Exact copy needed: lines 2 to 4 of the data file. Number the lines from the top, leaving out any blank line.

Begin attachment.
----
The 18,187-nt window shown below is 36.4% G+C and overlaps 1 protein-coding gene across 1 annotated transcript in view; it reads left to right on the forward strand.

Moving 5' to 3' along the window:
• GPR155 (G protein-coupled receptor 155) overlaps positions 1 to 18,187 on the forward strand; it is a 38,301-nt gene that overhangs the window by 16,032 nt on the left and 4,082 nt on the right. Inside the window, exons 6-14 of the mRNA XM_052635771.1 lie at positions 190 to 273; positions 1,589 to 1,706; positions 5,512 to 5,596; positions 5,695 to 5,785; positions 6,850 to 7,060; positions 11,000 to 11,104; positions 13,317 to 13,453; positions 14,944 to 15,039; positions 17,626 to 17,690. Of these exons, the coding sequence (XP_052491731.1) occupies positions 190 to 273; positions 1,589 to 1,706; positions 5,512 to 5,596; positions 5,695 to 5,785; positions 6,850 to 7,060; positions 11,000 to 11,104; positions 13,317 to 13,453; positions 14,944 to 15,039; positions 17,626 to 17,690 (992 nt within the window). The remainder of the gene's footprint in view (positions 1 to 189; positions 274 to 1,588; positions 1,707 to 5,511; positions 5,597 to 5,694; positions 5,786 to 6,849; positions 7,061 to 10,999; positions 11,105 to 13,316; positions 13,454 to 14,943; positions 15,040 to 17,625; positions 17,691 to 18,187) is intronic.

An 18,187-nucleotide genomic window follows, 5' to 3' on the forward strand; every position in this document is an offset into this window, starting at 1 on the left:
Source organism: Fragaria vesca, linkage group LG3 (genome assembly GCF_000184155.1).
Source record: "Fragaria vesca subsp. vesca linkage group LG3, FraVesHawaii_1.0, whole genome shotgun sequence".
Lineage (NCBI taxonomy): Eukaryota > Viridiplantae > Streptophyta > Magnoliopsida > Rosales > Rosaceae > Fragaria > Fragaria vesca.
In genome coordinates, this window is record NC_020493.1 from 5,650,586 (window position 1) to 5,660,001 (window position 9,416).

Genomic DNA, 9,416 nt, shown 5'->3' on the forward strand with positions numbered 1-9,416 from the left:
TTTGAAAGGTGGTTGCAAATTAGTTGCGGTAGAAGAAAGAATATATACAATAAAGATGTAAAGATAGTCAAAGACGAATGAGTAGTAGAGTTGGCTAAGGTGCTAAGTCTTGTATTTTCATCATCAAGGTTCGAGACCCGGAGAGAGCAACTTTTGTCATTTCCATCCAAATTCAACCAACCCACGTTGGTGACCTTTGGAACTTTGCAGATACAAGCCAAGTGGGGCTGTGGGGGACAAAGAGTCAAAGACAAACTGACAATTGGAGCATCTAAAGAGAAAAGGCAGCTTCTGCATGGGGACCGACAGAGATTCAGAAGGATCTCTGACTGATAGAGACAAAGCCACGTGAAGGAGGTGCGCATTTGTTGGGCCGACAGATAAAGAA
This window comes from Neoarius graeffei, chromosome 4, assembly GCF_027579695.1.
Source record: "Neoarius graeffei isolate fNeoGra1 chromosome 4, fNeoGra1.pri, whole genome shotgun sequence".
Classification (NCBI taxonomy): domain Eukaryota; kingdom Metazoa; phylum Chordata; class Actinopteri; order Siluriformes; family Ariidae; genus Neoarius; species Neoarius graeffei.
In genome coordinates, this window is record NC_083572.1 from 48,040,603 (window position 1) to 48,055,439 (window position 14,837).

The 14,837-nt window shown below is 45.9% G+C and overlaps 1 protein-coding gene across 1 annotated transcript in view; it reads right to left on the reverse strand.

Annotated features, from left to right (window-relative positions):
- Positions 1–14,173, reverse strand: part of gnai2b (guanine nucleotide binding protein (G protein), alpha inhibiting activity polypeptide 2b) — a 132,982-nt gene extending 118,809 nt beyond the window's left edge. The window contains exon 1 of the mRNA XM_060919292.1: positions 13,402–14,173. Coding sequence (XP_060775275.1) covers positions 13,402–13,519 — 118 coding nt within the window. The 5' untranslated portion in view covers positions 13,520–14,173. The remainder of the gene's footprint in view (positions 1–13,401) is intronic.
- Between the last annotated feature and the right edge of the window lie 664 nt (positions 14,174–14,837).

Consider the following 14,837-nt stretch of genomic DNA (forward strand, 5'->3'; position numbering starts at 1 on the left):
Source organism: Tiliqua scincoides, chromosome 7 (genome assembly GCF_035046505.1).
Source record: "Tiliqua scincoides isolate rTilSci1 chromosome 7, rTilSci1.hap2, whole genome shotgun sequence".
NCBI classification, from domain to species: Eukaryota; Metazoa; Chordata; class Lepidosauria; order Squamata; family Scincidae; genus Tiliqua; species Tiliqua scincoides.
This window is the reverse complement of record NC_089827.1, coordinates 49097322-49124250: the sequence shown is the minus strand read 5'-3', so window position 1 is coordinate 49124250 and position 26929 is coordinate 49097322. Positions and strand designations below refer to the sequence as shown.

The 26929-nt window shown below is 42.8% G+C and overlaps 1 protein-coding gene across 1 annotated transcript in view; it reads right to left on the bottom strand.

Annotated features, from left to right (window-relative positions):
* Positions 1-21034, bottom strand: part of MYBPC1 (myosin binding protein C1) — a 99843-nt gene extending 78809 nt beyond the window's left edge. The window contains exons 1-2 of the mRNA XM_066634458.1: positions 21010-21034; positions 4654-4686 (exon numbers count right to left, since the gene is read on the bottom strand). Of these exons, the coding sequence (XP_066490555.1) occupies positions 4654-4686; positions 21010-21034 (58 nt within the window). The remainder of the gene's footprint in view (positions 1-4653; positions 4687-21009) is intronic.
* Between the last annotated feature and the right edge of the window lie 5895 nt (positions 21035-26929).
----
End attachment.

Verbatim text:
Moving 5' to 3' along the window:
• GPR155 (G protein-coupled receptor 155) overlaps positions 1 to 18,187 on the forward strand; it is a 38,301-nt gene that overhangs the window by 16,032 nt on the left and 4,082 nt on the right. Inside the window, exons 6-14 of the mRNA XM_052635771.1 lie at positions 190 to 273; positions 1,589 to 1,706; positions 5,512 to 5,596; positions 5,695 to 5,785; positions 6,850 to 7,060; positions 11,000 to 11,104; positions 13,317 to 13,453; positions 14,944 to 15,039; positions 17,626 to 17,690. Of these exons, the coding sequence (XP_052491731.1) occupies positions 190 to 273; positions 1,589 to 1,706; positions 5,512 to 5,596; positions 5,695 to 5,785; positions 6,850 to 7,060; positions 11,000 to 11,104; positions 13,317 to 13,453; positions 14,944 to 15,039; positions 17,626 to 17,690 (992 nt within the window). The remainder of the gene's footprint in view (positions 1 to 189; positions 274 to 1,588; positions 1,707 to 5,511; positions 5,597 to 5,694; positions 5,786 to 6,849; positions 7,061 to 10,999; positions 11,105 to 13,316; positions 13,454 to 14,943; positions 15,040 to 17,625; positions 17,691 to 18,187) is intronic.

An 18,187-nucleotide genomic window follows, 5' to 3' on the forward strand; every position in this document is an offset into this window, starting at 1 on the left: